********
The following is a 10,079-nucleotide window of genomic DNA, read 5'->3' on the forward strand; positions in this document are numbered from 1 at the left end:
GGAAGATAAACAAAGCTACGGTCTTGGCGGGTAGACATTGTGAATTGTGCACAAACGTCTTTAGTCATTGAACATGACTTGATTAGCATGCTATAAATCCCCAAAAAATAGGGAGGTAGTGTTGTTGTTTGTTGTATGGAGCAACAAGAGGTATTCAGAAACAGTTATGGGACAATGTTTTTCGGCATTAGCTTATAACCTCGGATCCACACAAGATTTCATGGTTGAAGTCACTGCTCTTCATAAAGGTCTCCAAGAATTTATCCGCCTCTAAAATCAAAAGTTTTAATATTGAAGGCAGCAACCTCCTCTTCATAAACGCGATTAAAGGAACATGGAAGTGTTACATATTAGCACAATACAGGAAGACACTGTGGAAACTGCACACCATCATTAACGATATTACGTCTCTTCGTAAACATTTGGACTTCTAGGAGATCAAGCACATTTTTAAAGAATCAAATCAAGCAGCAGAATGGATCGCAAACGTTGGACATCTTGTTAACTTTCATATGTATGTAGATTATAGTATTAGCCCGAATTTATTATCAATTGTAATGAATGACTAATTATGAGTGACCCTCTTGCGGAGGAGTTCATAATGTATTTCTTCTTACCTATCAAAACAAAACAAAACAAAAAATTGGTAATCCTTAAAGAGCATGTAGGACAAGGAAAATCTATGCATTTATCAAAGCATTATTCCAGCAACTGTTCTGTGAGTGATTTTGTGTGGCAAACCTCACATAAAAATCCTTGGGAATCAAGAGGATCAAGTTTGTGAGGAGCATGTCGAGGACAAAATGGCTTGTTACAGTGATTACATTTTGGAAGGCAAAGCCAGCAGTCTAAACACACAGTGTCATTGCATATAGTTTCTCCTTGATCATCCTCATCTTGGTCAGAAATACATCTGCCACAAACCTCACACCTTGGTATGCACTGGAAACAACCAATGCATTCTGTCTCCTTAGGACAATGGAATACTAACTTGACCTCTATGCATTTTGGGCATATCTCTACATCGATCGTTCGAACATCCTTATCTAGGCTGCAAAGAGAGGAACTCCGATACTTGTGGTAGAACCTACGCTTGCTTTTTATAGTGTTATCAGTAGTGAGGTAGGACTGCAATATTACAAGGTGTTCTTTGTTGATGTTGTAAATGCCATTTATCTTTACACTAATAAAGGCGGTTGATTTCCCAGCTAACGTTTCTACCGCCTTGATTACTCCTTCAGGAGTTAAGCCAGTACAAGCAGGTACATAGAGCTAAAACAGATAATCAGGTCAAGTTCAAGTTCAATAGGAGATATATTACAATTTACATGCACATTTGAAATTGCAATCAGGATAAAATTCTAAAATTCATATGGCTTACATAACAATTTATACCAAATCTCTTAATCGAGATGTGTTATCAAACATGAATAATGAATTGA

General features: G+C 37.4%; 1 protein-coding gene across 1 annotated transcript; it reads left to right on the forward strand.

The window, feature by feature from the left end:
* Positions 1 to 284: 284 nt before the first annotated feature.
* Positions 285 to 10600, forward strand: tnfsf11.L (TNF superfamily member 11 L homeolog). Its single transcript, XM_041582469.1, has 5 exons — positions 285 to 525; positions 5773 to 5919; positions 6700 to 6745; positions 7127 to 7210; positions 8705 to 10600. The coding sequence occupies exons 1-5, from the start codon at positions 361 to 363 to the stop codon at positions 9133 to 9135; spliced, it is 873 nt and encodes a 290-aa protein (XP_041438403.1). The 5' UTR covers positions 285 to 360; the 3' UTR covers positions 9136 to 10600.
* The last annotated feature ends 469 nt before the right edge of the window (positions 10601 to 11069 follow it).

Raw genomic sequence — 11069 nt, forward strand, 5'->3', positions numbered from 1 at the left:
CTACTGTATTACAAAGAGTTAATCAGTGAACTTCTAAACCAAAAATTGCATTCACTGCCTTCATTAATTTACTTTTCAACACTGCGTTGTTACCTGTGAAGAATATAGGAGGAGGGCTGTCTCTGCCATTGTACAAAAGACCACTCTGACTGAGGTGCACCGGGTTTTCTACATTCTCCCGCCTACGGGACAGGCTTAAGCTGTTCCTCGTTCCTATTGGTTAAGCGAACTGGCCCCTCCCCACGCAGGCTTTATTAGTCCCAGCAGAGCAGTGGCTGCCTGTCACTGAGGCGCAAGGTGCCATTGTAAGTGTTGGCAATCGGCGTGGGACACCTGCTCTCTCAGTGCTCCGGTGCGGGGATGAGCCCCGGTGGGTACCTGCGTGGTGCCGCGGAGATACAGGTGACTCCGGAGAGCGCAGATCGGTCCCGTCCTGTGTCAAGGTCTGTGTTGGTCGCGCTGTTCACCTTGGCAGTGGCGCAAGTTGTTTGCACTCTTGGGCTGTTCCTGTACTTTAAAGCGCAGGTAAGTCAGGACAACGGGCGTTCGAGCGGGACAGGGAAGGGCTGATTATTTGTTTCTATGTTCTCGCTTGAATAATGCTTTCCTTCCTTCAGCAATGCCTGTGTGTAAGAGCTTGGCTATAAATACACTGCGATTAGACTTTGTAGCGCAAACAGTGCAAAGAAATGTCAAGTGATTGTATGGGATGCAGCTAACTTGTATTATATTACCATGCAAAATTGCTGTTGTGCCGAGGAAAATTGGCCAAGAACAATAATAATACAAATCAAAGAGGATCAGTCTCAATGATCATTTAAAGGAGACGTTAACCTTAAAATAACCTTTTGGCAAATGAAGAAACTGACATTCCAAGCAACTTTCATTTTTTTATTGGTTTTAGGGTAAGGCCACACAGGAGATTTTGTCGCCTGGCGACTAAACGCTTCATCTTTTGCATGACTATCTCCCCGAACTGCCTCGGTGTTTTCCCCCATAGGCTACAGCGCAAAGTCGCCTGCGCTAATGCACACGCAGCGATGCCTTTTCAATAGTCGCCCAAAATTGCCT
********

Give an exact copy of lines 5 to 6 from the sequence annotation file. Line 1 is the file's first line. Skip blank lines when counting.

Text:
* Positions 1 to 284: 284 nt before the first annotated feature.
* Positions 285 to 10600, forward strand: tnfsf11.L (TNF superfamily member 11 L homeolog). Its single transcript, XM_041582469.1, has 5 exons — positions 285 to 525; positions 5773 to 5919; positions 6700 to 6745; positions 7127 to 7210; positions 8705 to 10600. The coding sequence occupies exons 1-5, from the start codon at positions 361 to 363 to the stop codon at positions 9133 to 9135; spliced, it is 873 nt and encodes a 290-aa protein (XP_041438403.1). The 5' UTR covers positions 285 to 360; the 3' UTR covers positions 9136 to 10600.